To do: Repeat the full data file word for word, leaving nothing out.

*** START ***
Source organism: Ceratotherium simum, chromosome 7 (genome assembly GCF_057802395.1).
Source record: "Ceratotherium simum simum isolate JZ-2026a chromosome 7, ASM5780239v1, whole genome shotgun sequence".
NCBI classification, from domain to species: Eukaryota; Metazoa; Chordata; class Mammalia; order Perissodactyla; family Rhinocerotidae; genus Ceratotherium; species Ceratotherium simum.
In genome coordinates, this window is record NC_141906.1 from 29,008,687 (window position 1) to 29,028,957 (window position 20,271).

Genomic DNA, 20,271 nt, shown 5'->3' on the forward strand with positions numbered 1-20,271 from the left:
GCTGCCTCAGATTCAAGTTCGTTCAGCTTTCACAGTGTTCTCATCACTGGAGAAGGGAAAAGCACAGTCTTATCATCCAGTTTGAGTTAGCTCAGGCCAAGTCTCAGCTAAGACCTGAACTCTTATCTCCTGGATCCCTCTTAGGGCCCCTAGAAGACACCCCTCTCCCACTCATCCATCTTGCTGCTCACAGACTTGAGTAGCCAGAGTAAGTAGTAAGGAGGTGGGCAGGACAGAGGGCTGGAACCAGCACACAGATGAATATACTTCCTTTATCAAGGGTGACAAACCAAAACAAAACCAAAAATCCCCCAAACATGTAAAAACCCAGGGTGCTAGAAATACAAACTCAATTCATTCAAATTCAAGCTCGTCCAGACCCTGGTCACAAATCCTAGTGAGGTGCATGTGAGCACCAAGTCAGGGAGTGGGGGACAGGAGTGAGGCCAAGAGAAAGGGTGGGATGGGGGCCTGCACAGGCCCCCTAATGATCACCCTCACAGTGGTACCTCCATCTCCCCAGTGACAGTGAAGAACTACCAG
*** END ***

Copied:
Source organism: Ceratotherium simum, chromosome 7 (genome assembly GCF_057802395.1).
Source record: "Ceratotherium simum simum isolate JZ-2026a chromosome 7, ASM5780239v1, whole genome shotgun sequence".
NCBI classification, from domain to species: Eukaryota; Metazoa; Chordata; class Mammalia; order Perissodactyla; family Rhinocerotidae; genus Ceratotherium; species Ceratotherium simum.
In genome coordinates, this window is record NC_141906.1 from 29,008,687 (window position 1) to 29,028,957 (window position 20,271).

Genomic DNA, 20,271 nt, shown 5'->3' on the forward strand with positions numbered 1-20,271 from the left:
GCTGCCTCAGATTCAAGTTCGTTCAGCTTTCACAGTGTTCTCATCACTGGAGAAGGGAAAAGCACAGTCTTATCATCCAGTTTGAGTTAGCTCAGGCCAAGTCTCAGCTAAGACCTGAACTCTTATCTCCTGGATCCCTCTTAGGGCCCCTAGAAGACACCCCTCTCCCACTCATCCATCTTGCTGCTCACAGACTTGAGTAGCCAGAGTAAGTAGTAAGGAGGTGGGCAGGACAGAGGGCTGGAACCAGCACACAGATGAATATACTTCCTTTATCAAGGGTGACAAACCAAAACAAAACCAAAAATCCCCCAAACATGTAAAAACCCAGGGTGCTAGAAATACAAACTCAATTCATTCAAATTCAAGCTCGTCCAGACCCTGGTCACAAATCCTAGTGAGGTGCATGTGAGCACCAAGTCAGGGAGTGGGGGACAGGAGTGAGGCCAAGAGAAAGGGTGGGATGGGGGCCTGCACAGGCCCCCTAATGATCACCCTCACAGTGGTACCTCCATCTCCCCAGTGACAGTGAAGAACTACCAG